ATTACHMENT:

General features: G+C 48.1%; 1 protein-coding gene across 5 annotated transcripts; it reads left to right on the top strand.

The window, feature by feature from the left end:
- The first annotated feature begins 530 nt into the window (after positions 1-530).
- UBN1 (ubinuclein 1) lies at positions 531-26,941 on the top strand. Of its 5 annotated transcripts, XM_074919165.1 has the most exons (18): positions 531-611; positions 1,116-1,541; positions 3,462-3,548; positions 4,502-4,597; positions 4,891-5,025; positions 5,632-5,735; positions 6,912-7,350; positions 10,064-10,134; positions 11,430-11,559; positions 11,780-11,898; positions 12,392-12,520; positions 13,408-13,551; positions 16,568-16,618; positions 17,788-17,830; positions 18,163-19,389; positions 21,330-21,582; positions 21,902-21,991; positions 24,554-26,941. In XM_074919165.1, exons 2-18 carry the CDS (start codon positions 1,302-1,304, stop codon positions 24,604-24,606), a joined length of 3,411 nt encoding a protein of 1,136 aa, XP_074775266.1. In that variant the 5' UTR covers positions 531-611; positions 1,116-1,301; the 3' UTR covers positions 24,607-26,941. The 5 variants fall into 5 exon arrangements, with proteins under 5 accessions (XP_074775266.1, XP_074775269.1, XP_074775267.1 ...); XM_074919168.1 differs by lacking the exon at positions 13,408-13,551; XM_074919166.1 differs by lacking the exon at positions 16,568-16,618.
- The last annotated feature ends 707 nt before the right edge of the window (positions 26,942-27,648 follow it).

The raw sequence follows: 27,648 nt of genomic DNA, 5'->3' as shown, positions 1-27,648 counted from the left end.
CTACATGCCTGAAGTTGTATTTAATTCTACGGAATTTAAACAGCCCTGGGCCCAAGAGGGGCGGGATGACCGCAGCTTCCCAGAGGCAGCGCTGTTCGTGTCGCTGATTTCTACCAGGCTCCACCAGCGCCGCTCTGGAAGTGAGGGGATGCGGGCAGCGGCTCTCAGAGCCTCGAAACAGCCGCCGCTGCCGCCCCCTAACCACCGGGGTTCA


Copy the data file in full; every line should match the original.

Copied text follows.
General features: G+C 48.1%; 1 protein-coding gene across 5 annotated transcripts; it reads left to right on the top strand.

The window, feature by feature from the left end:
- The first annotated feature begins 530 nt into the window (after positions 1-530).
- UBN1 (ubinuclein 1) lies at positions 531-26,941 on the top strand. Of its 5 annotated transcripts, XM_074919165.1 has the most exons (18): positions 531-611; positions 1,116-1,541; positions 3,462-3,548; positions 4,502-4,597; positions 4,891-5,025; positions 5,632-5,735; positions 6,912-7,350; positions 10,064-10,134; positions 11,430-11,559; positions 11,780-11,898; positions 12,392-12,520; positions 13,408-13,551; positions 16,568-16,618; positions 17,788-17,830; positions 18,163-19,389; positions 21,330-21,582; positions 21,902-21,991; positions 24,554-26,941. In XM_074919165.1, exons 2-18 carry the CDS (start codon positions 1,302-1,304, stop codon positions 24,604-24,606), a joined length of 3,411 nt encoding a protein of 1,136 aa, XP_074775266.1. In that variant the 5' UTR covers positions 531-611; positions 1,116-1,301; the 3' UTR covers positions 24,607-26,941. The 5 variants fall into 5 exon arrangements, with proteins under 5 accessions (XP_074775266.1, XP_074775269.1, XP_074775267.1 ...); XM_074919168.1 differs by lacking the exon at positions 13,408-13,551; XM_074919166.1 differs by lacking the exon at positions 16,568-16,618.
- The last annotated feature ends 707 nt before the right edge of the window (positions 26,942-27,648 follow it).

The raw sequence follows: 27,648 nt of genomic DNA, 5'->3' as shown, positions 1-27,648 counted from the left end.
CTACATGCCTGAAGTTGTATTTAATTCTACGGAATTTAAACAGCCCTGGGCCCAAGAGGGGCGGGATGACCGCAGCTTCCCAGAGGCAGCGCTGTTCGTGTCGCTGATTTCTACCAGGCTCCACCAGCGCCGCTCTGGAAGTGAGGGGATGCGGGCAGCGGCTCTCAGAGCCTCGAAACAGCCGCCGCTGCCGCCCCCTAACCACCGGGGTTCA